Associate Profile: Katherine Brennan Murphy

CIDM

February 1999


Associate Profile: Katherine Brennan Murphy


CIDMIconNewsletter

This is a year of new beginnings for Associate, Katherine Brennan Murphy. In December, she left Tektronix after nearly ten years to open her own firm, Tapestry Communications. Yes, the name was inspired by the Carole King song but as Murphy says “I offer clients a suite of services whose foundation rests on technical communication, human factors research, and systems engineering methods, which I see as an interconnected, intricate tapestry.”

Murphy, who holds a MS in Technical Communication and a BA in Anthropology (both from the University of Washington), has until now always worked for large organizations. In high school and college she worked in libraries and in temporary clerical positions. She notes that much of her strength as an innovative and effective manager came from learning the organizational disciplines these jobs require. After receiving her bachelor’s degree, Murphy worked for AirBorne Freight Corporation and the Boeing Company.

As a Lead in AirBorne’s accounting department, Murphy got her first taste of management (and at 23 felt that perhaps she needed to be older). She also had a chance to work with large databases and, in response to her employees’ requests, to redesign data entry screens. At Boeing, Murphy followed in her father’s footsteps and became a technical writer. She worked on one of the earliest Management Information Systems built in the U.S. She developed a method for executives to enter their confidential data directly into Microsoft Word. The method worked but she found that, in addition, she had to teach these men how to type!

While at Boeing, Murphy became a member of the Society for Technical Communication and realized that she needed more training to advance in the field. She was accepted into the Master’s program at University of Washington where she taught technical writing to engineering undergraduates and managed the department’s computer lab. In her spare time, she worked on usability tests at Microsoft with Judy Ramey. In her thesis she used systems engineering methods to discover better strategies for managing the computer lab; the department implemented many of her recommendations after she graduated.

After graduation, Murphy accepted a senior writer position with Tektronix in the Portland, Oregon, metropolitan area. After a few months in this job, Murphy was offered the chance to manage once again. Over the next seven years, she managed up to 20 employees in a large department devoted to writing user and service manuals for high-end test and measurement equipment. This job, while sometimes stressful, gave her the opportunity to manage all skill categories and to manage a large in-house service organization during difficult financial times, which sometimes meant layoffs and other times meant college recruiting.

Murphy states that this management experience went better than the one at AirBorne, “I had a chance to work with several other excellent managers as part of a self-directed management team. This concept, while somewhat difficult in the beginning, really provided a supportive, non-competitive atmosphere where we focused on the work and our employees collectively.”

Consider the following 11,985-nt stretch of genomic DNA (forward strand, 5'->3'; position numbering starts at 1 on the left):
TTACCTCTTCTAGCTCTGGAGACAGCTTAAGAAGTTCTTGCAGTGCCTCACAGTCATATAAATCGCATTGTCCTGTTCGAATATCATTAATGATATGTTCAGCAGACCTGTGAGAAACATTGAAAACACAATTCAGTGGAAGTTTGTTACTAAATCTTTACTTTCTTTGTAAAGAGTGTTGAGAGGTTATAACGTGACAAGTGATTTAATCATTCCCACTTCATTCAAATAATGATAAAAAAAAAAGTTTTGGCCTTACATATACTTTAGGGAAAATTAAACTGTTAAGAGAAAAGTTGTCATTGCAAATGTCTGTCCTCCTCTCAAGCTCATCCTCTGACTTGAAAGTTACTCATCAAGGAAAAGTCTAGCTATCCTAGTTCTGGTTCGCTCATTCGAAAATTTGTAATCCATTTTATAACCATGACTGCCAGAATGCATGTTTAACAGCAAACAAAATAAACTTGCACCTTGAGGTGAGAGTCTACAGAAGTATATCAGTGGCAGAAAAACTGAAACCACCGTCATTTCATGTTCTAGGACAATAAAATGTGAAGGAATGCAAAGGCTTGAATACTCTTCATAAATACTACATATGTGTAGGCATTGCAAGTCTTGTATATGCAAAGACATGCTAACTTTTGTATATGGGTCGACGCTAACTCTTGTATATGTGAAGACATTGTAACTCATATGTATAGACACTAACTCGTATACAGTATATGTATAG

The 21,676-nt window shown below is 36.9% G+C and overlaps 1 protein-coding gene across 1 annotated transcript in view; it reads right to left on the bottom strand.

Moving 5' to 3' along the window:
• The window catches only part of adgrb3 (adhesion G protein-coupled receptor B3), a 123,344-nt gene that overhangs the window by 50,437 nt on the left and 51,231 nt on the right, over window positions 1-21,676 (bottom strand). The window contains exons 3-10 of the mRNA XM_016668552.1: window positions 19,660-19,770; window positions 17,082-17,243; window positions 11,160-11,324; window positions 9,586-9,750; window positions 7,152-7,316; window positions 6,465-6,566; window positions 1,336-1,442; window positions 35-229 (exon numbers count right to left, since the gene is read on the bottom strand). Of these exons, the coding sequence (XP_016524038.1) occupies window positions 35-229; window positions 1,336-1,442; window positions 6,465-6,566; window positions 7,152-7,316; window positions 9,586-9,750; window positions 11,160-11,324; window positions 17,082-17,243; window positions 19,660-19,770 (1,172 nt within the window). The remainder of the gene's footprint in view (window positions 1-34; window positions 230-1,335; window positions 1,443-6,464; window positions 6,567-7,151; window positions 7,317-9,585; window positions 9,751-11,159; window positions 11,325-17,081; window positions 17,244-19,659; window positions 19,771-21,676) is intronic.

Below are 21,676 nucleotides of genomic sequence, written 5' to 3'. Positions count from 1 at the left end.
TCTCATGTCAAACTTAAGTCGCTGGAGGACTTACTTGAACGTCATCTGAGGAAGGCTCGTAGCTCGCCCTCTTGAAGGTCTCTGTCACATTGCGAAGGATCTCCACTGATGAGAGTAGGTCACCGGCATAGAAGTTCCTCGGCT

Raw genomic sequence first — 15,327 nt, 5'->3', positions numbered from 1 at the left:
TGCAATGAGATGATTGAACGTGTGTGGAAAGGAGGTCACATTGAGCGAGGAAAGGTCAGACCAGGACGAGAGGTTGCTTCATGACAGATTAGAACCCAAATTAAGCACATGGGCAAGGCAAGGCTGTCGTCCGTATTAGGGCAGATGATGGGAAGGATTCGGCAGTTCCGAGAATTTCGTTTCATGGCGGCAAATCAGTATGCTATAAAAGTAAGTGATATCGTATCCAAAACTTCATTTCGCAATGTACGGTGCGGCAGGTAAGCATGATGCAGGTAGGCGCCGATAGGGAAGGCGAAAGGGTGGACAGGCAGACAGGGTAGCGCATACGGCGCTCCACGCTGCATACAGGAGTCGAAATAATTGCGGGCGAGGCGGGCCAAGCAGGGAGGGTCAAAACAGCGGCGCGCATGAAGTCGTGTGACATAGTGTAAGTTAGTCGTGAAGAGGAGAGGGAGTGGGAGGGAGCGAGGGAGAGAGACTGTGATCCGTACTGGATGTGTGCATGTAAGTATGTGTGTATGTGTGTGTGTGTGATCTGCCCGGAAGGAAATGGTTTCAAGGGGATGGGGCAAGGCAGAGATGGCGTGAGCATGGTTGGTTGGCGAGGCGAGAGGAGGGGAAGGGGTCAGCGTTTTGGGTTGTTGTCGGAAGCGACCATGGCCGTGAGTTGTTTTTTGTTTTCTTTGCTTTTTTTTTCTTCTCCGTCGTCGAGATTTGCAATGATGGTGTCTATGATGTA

Because of her supportive management, Murphy had the opportunity to work on several corporate projects, including one that investigated communication breakdowns throughout the company. As team leader, Murphy presented the project committee’s findings to Tektronix’ president and his staff; several of those recommendations are still being used today. Always energetic, Murphy also worked in a number of STC roles, including Society Employment Information Manager and Willamette Valley Chapter President.

Tektronix encourages its managers to rotate into different roles and in her last two years at Tektronix Murphy became an “in-house consultant” to the Manufacturing Operations staff. In this role, she used codesign and usability practices to design a human interface, she participated on an Activity Based Management project, acted as the quality manager for the plant, and offered training on leadership, teamwork, writing, and human interface design. This consulting, with its variety and opportunities to learn and deepen her skills, led Murphy to take the plunge into business ownership.

Murphy thought that these first few months might be “quiet” but she is busier than ever. She is writing a book for new first-level managers that focuses on making it through that critical first year with sanity intact. She is very enthusiastic about her contract with Advocates for Women in Science, Engineering, and Mathematics (AWSEM). AWSEM helps connect middle- and high-school girls with professional women to keep girls interested in math and science. They are expanding their program nationally and Murphy is helping them reorganize their work to accommodate the new responsibilities. Murphy previously wrote and directed a video for AWSEM.

Between AWSEM and adapting her Leadership Seminar for Integrated Measurement Systems in Portland, Murphy says “That book keeps getting put on the back burner! I hope that my contacts through the Center will help move it to the front. I really enjoy meeting new people and look forward to my activities as an Associate.” To discuss how Tapestry Communications can help with your organization’s management, work flow, writing, quality system, or training needs, just give Katherine a call or send her email. CIDMIconNewsletter

Tapestry Communications
PO Box 871495
Vancouver, WA 98687
360/885-3617
tapestry@spiritone.com